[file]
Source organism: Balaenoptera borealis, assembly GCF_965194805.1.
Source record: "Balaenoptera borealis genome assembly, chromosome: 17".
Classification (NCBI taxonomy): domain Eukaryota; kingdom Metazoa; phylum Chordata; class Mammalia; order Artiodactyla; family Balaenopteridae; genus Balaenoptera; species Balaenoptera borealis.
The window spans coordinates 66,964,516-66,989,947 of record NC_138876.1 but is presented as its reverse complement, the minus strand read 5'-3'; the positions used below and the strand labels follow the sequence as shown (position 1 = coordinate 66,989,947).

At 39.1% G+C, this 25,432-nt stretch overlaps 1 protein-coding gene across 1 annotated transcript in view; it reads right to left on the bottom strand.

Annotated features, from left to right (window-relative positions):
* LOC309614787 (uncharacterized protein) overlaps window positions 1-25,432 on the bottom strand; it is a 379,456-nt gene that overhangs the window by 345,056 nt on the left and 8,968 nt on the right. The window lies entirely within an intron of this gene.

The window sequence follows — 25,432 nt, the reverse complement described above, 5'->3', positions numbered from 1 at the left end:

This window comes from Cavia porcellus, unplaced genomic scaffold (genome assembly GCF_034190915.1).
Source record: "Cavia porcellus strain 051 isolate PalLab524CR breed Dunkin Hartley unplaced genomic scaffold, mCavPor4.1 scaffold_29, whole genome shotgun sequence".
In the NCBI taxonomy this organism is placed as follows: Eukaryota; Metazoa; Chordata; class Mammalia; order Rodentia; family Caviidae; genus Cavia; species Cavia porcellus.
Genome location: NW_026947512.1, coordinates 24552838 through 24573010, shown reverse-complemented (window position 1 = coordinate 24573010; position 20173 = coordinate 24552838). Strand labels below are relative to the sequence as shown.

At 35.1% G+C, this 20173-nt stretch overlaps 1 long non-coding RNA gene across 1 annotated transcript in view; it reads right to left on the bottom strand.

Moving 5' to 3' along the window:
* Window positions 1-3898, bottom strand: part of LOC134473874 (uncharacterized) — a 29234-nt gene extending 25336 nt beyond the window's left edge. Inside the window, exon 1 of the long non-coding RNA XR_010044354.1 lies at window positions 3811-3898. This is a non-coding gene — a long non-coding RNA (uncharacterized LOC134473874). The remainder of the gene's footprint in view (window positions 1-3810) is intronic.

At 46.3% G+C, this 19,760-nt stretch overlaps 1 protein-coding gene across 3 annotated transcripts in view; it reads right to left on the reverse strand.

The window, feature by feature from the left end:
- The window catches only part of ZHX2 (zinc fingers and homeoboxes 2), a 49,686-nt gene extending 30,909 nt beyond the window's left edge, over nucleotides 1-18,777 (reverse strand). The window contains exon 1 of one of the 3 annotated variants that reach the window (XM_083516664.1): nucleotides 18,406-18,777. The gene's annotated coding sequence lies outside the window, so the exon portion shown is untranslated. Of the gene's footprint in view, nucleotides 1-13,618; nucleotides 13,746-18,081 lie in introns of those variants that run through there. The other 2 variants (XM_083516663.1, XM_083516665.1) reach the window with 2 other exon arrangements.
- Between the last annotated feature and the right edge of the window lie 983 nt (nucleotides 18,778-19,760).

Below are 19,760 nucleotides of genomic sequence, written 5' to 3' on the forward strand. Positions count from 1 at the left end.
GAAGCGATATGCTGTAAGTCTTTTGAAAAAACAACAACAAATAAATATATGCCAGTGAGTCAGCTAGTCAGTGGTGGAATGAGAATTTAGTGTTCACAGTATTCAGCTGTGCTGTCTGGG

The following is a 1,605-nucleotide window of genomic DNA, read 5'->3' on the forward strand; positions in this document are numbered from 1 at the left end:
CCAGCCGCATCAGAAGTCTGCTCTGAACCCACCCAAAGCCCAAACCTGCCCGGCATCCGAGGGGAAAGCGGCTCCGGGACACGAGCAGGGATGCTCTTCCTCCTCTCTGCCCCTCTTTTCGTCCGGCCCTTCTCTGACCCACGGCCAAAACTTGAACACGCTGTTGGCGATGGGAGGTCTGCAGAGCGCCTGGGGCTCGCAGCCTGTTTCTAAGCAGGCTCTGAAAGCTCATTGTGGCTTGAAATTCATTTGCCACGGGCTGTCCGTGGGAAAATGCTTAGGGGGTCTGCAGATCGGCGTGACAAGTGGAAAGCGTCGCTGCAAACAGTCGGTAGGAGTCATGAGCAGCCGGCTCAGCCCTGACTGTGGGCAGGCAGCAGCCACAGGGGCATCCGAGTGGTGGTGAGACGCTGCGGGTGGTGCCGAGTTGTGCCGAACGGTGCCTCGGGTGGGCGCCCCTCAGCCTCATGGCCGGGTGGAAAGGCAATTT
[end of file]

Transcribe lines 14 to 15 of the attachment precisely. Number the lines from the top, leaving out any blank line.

Moving 5' to 3' along the window:
* Window positions 1-3898, bottom strand: part of LOC134473874 (uncharacterized) — a 29234-nt gene extending 25336 nt beyond the window's left edge. Inside the window, exon 1 of the long non-coding RNA XR_010044354.1 lies at window positions 3811-3898. This is a non-coding gene — a long non-coding RNA (uncharacterized LOC134473874). The remainder of the gene's footprint in view (window positions 1-3810) is intronic.